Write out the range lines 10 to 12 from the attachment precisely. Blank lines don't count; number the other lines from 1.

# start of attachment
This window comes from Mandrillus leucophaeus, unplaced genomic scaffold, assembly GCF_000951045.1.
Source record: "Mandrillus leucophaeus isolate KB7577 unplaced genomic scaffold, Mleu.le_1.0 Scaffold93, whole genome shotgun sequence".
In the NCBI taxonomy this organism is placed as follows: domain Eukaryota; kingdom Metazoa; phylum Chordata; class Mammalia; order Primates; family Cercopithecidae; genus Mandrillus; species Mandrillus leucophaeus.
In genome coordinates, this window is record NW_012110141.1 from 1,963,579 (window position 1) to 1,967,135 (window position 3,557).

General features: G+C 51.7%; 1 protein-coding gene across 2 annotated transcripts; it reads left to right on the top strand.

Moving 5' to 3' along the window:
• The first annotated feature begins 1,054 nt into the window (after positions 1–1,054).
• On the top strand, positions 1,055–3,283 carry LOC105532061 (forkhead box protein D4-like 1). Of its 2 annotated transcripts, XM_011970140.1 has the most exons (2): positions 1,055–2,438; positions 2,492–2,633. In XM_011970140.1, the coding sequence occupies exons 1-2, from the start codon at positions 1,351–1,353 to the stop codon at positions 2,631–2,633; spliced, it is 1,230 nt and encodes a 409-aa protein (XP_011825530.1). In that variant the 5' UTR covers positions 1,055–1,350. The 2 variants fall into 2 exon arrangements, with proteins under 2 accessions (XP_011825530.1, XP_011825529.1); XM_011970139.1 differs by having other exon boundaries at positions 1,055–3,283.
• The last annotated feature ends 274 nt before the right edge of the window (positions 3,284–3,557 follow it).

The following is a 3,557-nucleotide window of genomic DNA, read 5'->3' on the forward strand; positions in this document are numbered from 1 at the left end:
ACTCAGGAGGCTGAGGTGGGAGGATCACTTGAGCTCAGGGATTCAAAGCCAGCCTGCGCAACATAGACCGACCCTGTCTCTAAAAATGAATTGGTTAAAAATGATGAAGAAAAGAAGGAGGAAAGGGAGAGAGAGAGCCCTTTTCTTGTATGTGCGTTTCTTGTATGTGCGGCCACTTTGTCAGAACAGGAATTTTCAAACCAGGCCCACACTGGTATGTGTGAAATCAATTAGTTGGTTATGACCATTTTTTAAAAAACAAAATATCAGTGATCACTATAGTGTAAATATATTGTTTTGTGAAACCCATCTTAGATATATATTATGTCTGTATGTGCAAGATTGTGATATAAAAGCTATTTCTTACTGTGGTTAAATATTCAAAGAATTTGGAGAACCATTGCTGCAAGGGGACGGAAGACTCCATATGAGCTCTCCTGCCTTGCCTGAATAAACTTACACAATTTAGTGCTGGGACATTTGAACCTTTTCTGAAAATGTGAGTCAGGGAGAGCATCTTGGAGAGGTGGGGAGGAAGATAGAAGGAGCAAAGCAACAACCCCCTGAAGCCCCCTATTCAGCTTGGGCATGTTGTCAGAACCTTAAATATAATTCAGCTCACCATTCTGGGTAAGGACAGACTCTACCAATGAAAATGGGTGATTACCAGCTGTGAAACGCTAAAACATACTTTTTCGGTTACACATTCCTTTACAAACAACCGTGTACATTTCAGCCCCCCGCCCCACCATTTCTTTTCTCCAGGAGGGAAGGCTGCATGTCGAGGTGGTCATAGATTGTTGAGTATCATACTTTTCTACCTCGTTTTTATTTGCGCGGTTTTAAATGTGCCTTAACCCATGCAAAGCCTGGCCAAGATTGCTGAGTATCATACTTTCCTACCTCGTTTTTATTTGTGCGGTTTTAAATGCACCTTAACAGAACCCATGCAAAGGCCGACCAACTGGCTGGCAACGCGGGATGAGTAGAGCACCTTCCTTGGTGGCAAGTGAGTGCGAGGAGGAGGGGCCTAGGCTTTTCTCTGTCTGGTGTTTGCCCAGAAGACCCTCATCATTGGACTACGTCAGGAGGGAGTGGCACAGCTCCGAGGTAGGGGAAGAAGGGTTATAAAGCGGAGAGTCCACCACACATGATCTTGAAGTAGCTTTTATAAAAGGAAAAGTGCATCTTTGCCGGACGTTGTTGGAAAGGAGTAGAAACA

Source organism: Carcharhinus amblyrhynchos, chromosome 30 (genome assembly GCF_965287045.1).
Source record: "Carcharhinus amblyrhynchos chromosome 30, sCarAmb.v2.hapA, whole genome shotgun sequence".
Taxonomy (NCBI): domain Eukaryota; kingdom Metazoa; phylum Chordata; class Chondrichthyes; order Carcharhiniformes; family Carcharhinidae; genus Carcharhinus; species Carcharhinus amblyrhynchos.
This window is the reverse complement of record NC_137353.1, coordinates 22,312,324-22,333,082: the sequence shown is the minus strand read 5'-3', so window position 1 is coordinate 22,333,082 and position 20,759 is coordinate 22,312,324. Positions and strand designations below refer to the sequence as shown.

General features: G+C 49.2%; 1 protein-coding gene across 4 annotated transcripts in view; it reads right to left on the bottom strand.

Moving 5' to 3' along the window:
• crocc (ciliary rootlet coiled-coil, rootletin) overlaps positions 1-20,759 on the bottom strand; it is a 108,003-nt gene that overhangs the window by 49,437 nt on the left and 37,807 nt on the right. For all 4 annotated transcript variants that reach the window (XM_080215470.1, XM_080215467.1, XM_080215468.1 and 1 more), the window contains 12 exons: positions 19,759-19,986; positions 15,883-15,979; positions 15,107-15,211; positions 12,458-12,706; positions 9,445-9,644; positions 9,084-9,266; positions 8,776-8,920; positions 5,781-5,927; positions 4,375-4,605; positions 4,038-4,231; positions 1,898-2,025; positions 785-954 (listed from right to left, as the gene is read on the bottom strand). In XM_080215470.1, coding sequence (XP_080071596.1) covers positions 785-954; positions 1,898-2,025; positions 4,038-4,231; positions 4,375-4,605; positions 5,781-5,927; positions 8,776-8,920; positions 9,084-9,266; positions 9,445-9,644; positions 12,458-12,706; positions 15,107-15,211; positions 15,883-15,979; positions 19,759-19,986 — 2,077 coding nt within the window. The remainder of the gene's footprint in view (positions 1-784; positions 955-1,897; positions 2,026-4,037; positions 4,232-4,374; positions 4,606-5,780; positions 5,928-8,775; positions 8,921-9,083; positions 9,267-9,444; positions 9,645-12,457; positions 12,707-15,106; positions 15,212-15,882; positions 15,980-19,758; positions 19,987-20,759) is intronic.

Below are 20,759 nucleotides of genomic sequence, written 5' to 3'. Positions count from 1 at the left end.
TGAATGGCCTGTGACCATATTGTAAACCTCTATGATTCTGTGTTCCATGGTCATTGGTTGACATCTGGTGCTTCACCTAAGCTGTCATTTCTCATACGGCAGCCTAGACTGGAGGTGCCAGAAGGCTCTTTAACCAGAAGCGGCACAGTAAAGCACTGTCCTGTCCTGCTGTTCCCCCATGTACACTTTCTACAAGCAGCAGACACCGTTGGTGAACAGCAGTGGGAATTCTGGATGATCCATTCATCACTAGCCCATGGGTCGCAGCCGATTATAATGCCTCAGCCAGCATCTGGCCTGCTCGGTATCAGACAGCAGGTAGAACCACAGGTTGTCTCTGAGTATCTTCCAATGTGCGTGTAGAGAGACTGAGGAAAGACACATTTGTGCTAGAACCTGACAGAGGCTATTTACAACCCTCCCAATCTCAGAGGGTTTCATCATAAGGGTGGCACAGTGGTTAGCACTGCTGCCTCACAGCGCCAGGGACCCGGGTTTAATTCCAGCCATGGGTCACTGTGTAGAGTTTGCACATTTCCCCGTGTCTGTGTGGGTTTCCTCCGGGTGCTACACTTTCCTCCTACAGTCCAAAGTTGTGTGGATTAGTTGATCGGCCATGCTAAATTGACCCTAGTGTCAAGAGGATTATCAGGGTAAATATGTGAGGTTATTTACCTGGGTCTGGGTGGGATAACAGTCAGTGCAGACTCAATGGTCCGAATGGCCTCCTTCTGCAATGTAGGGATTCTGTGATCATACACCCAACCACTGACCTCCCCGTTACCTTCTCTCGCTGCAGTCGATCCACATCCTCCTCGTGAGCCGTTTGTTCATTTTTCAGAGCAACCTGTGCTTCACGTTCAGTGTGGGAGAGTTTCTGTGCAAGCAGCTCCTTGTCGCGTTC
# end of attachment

The following is a 3,557-nucleotide window of genomic DNA, read 5'->3' on the forward strand; positions in this document are numbered from 1 at the left end:
ACTCAGGAGGCTGAGGTGGGAGGATCACTTGAGCTCAGGGATTCAAAGCCAGCCTGCGCAACATAGACCGACCCTGTCTCTAAAAATGAATTGGTTAAAAATGATGAAGAAAAGAAGGAGGAAAGGGAGAGAGAGAGCCCTTTTCTTGTATGTGCGTTTCTTGTATGTGCGGCCACTTTGTCAGAACAGGAATTTTCAAACCAGGCCCACACTGGTATGTGTGAAATCAATTAGTTGGTTATGACCATTTTTTAAAAAACAAAATATCAGTGATCACTATAGTGTAAATATATTGTTTTGTGAAACCCATCTTAGATATATATTATGTCTGTATGTGCAAGATTGTGATATAAAAGCTATTTCTTACTGTGGTTAAATATTCAAAGAATTTGGAGAACCATTGCTGCAAGGGGACGGAAGACTCCATATGAGCTCTCCTGCCTTGCCTGAATAAACTTACACAATTTAGTGCTGGGACATTTGAACCTTTTCTGAAAATGTGAGTCAGGGAGAGCATCTTGGAGAGGTGGGGAGGAAGATAGAAGGAGCAAAGCAACAACCCCCTGAAGCCCCCTATTCAGCTTGGGCATGTTGTCAGAACCTTAAATATAATTCAGCTCACCATTCTGGGTAAGGACAGACTCTACCAATGAAAATGGGTGATTACCAGCTGTGAAACGCTAAAACATACTTTTTCGGTTACACATTCCTTTACAAACAACCGTGTACATTTCAGCCCCCCGCCCCACCATTTCTTTTCTCCAGGAGGGAAGGCTGCATGTCGAGGTGGTCATAGATTGTTGAGTATCATACTTTTCTACCTCGTTTTTATTTGCGCGGTTTTAAATGTGCCTTAACCCATGCAAAGCCTGGCCAAGATTGCTGAGTATCATACTTTCCTACCTCGTTTTTATTTGTGCGGTTTTAAATGCACCTTAACAGAACCCATGCAAAGGCCGACCAACTGGCTGGCAACGCGGGATGAGTAGAGCACCTTCCTTGGTGGCAAGTGAGTGCGAGGAGGAGGGGCCTAGGCTTTTCTCTGTCTGGTGTTTGCCCAGAAGACCCTCATCATTGGACTACGTCAGGAGGGAGTGGCACAGCTCCGAGGTAGGGGAAGAAGGGTTATAAAGCGGAGAGTCCACCACACATGATCTTGAAGTAGCTTTTATAAAAGGAAAAGTGCATCTTTGCCGGACGTTGTTGGAAAGGAGTAGAAACA

Source organism: Carcharhinus amblyrhynchos, chromosome 30 (genome assembly GCF_965287045.1).